Dapivirine vaginal ring safe and effective in tissue study, but maraviroc component doesn't work

Published: 20 March 2014
Beatrice Chen, of the University of Pittsburgh, presenting at CROI 2014. Photo by Liz Highleyman, hivandhepatitis.com.

Vaginal rings containing the experimental NNRTI dapivirine were well tolerated and blocked HIV infection of cervical tissue samples, but rings containing maraviroc did not produce adequate drug concentrations, researchers reported at the 21st Conference on Retroviruses and Opportunistic Infections (CROI) this month in Boston.

The area of biomedical prevention – using antiretroviral drugs or other medical rather than behavioural approaches to prevent HIV transmission – has produced some of the major gains in the HIV field in recent years. Studies have demonstrated the effectiveness of treatment as prevention and oral pre-exposure prophylaxis (PrEP), but researchers are also looking at other methods including long-acting injectables and microbicide gels and rings. Vaginal rings release drugs slowly over time, which could help with adherence.

Beatrice Chen of the University of Pittsburgh presented findings from a phase 1 clinical trial (MTN-013/IPM 026) evaluating the safety, pharmacokinetics and pharmacodynamics of vaginal rings containing the investigational non-nucleoside reverse transcriptase inhibitor (NNRTI) dapivirine (formerly TMC120) alone, the CCR5 co-receptor blocker maraviroc (Celsentri) alone, both drugs in one ring or a placebo ring.

The dapivirine-only ring is currently in phase 3 trials. The combination ring – being tested for the first time in a human trial – contains 25mg dapivirine plus 100mg maraviroc. All rings are made of a silicone elastomer measuring 56mm in diameter and 7.7mm thick.

This double-blind, randomised, placebo-controlled trial included 48 sexually abstinent HIV-negative women in Pittsburgh, Boston and Birmingham, Alabama. Half the women were white, about 40% were black and the average age was approximately 30 years.

The researchers measured dapivirine and maraviroc levels in blood plasma and vaginal fluid and collected information about adverse events. Adherence was assessed by self-report and residual drug levels in returned rings. After wearing the rings for 28 days, participants underwent cervical biopsies to collect tissue samples which were then exposed to HIV in the laboratory (known as an ex vivo challenge).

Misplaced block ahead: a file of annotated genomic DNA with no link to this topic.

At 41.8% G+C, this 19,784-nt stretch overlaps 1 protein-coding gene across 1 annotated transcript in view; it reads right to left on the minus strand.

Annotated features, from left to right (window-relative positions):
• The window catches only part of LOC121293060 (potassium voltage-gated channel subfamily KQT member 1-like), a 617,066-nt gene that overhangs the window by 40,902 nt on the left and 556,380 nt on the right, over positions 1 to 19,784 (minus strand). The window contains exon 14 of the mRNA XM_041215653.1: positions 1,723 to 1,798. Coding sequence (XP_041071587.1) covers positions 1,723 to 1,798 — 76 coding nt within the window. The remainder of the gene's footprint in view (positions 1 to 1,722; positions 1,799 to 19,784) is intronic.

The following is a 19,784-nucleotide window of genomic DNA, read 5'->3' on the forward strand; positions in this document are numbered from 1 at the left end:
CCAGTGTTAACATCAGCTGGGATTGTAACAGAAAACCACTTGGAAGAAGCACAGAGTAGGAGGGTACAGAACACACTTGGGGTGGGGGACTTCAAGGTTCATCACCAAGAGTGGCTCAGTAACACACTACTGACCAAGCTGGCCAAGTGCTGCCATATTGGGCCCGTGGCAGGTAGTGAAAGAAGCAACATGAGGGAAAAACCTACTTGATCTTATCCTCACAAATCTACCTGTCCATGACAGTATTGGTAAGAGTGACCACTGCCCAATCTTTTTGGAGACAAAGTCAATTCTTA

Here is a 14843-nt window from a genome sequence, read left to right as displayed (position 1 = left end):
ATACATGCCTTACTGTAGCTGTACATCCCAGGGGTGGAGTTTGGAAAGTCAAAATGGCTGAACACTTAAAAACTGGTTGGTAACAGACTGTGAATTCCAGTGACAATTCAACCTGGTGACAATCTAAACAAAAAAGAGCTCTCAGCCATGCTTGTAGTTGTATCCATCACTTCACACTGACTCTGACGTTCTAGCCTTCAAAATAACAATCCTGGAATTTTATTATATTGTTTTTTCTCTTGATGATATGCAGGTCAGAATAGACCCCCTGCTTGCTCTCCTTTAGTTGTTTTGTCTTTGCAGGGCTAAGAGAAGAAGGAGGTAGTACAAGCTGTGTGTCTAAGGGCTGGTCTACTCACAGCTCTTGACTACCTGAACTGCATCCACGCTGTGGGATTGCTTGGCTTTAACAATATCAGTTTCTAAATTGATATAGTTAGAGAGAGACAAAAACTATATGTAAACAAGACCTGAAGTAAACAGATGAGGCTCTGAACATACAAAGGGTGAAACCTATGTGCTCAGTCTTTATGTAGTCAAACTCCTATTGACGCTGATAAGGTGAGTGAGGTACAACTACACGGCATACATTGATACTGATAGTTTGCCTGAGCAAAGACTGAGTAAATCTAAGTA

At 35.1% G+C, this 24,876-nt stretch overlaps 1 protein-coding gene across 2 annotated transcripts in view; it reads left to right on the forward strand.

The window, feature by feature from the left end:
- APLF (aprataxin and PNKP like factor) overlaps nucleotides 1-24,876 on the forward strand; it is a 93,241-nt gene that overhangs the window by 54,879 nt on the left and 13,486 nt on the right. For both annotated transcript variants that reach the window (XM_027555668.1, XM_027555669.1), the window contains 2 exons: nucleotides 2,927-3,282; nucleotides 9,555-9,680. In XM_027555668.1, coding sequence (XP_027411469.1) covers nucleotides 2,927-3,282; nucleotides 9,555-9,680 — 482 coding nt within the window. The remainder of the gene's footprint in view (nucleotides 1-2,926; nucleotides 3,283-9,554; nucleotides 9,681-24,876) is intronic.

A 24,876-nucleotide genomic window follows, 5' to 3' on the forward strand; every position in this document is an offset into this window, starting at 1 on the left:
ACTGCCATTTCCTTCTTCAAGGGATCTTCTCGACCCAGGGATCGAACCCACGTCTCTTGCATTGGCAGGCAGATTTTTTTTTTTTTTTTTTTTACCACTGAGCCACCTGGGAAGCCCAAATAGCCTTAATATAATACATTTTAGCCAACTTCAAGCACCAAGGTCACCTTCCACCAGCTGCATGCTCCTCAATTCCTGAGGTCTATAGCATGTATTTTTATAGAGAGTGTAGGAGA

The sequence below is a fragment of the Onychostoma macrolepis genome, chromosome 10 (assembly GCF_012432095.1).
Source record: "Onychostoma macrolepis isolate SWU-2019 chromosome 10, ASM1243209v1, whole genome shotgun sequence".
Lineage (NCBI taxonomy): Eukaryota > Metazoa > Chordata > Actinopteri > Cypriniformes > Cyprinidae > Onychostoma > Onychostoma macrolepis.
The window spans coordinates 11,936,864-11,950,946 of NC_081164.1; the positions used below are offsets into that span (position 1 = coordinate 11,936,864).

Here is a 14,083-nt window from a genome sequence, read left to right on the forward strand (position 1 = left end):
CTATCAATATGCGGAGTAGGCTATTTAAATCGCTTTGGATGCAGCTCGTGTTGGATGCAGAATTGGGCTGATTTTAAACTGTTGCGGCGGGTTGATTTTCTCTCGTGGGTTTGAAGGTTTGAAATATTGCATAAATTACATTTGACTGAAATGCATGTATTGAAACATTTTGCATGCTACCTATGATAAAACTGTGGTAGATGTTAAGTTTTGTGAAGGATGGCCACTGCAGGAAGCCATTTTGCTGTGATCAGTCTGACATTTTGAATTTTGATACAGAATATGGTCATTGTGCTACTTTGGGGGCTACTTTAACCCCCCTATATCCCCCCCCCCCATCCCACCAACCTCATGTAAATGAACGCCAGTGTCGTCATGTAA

Almost all participants completed the study and more than 90% reported full adherence, which was confirmed by residual drug levels in used rings. Most women wore the ring continuously for 28 days, though nearly one in five said they would prefer not to do so during menstruation.

All the vaginal rings were generally safe and well-tolerated. Participants reported a total of 167 adverse events, most of which were mild (88%) or moderate (10%), and a majority of which (71%) were deemed unrelated to the study products. There were no significant differences in frequency of genitourinary side-effects or moderate or worse adverse events across the treatment and placebo arms.

Maximum plasma concentrations (Cmax) of dapivirine were similar in women using the dapivirine-only and combination rings (272 vs 294 pg/ml, respectively). Plasma concentrations of maraviroc, however, were below limits of quantification.

At day 28, mean dapivirine levels in vaginal fluid were 14.9 and 10.0 mcg/ml, respectively, in women who used the dapivirine-only and combination rings. The mean maraviroc level in vaginal fluid reached 6.7 mcg/ml with the maraviroc-only ring, but only 1.1 mcg/ml with the combination ring.

Levels of dapivirine in cervical tissue samples were 0.6 and 1.6 mcg/ml, respectively, with the dapivirine-only and combination rings. However, only 4 of the 24 women who used the maraviroc-only or combination rings had cervical tissue levels of maraviroc above the limit of quantification.

Cervical tissue samples from women using dapivirine and combination rings showed a significant inverse linear relationship between HIV replication and tissue dapivirine levels – that is, higher levels were associated with reduced viral replication. There was no observed relationship with maraviroc levels, which in most cases were undetectable.

“Dapivirine but not maraviroc delivered by a vaginal ring for 28 days blocked HIV-1 infection in cervical tissue,” the researchers concluded. “There was a linear correlation between dapivirine levels in tissue and protective effect. These data suggest that delivery of NNRTIs via vaginal rings is a viable approach for HIV prevention.”

“It's encouraging that both drugs were safe, and that most women didn't mind wearing the ring,” Chen said in a press release issued by the Microbicide Trials Network, which ran the trial. “However, we found maraviroc wasn't getting absorbed in tissue like dapivirine was and it didn't work as well as dapivirine in our laboratory studies looking at activity against HIV.”

Zeda Rosenberg from the International Partnership for Microbicides said that the non-profit organisation is doing additional development work to try to increase the amount of maraviroc that gets into cervical tissue and is planning a second safety study for 2015.

References

Chen BA et al. Safety and pharmacokinetics/pharmacodynamics of dapivirine and maraviroc vaginal rings. 21st Conference on Retroviruses and Opportunistic Infections, Boston, abstract 41, 2014.

A webcast of this session is available through the CROI website.

Microbicide Trials Network First trial of combination ARV vaginal ring for HIV prevention finds ring safe but one ARV carrying the weight. Press release, March 4, 2014.